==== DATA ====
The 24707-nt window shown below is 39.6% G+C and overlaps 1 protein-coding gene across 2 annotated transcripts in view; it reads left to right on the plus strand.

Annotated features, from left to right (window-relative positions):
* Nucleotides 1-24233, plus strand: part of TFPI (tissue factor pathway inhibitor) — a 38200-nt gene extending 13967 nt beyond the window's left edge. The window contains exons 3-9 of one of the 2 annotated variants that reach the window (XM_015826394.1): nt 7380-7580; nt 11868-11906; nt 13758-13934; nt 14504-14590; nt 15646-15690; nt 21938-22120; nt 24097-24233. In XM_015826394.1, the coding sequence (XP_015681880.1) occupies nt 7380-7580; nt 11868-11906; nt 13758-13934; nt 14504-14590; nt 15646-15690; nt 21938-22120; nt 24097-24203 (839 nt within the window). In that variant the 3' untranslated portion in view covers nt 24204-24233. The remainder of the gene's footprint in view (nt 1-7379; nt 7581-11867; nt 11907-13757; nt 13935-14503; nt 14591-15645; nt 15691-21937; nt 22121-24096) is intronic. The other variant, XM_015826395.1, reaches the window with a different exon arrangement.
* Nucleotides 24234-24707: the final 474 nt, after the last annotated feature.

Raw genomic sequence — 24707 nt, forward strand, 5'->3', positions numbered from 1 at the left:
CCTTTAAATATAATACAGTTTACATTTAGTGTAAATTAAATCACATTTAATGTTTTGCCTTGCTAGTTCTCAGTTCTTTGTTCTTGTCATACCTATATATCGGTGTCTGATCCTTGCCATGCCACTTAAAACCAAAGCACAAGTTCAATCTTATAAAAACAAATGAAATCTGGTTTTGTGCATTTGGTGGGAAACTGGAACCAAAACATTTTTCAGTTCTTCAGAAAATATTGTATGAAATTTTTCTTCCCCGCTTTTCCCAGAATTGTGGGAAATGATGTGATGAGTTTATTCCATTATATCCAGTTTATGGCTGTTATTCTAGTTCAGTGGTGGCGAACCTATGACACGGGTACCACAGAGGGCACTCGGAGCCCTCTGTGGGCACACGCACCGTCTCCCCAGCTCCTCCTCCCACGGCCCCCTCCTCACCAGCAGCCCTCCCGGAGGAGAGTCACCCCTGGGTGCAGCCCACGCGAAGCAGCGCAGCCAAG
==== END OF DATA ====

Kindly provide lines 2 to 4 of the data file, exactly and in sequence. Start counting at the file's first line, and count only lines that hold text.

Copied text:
Annotated features, from left to right (window-relative positions):
* Nucleotides 1-24233, plus strand: part of TFPI (tissue factor pathway inhibitor) — a 38200-nt gene extending 13967 nt beyond the window's left edge. The window contains exons 3-9 of one of the 2 annotated variants that reach the window (XM_015826394.1): nt 7380-7580; nt 11868-11906; nt 13758-13934; nt 14504-14590; nt 15646-15690; nt 21938-22120; nt 24097-24233. In XM_015826394.1, the coding sequence (XP_015681880.1) occupies nt 7380-7580; nt 11868-11906; nt 13758-13934; nt 14504-14590; nt 15646-15690; nt 21938-22120; nt 24097-24203 (839 nt within the window). In that variant the 3' untranslated portion in view covers nt 24204-24233. The remainder of the gene's footprint in view (nt 1-7379; nt 7581-11867; nt 11907-13757; nt 13935-14503; nt 14591-15645; nt 15691-21937; nt 22121-24096) is intronic. The other variant, XM_015826395.1, reaches the window with a different exon arrangement.
* Nucleotides 24234-24707: the final 474 nt, after the last annotated feature.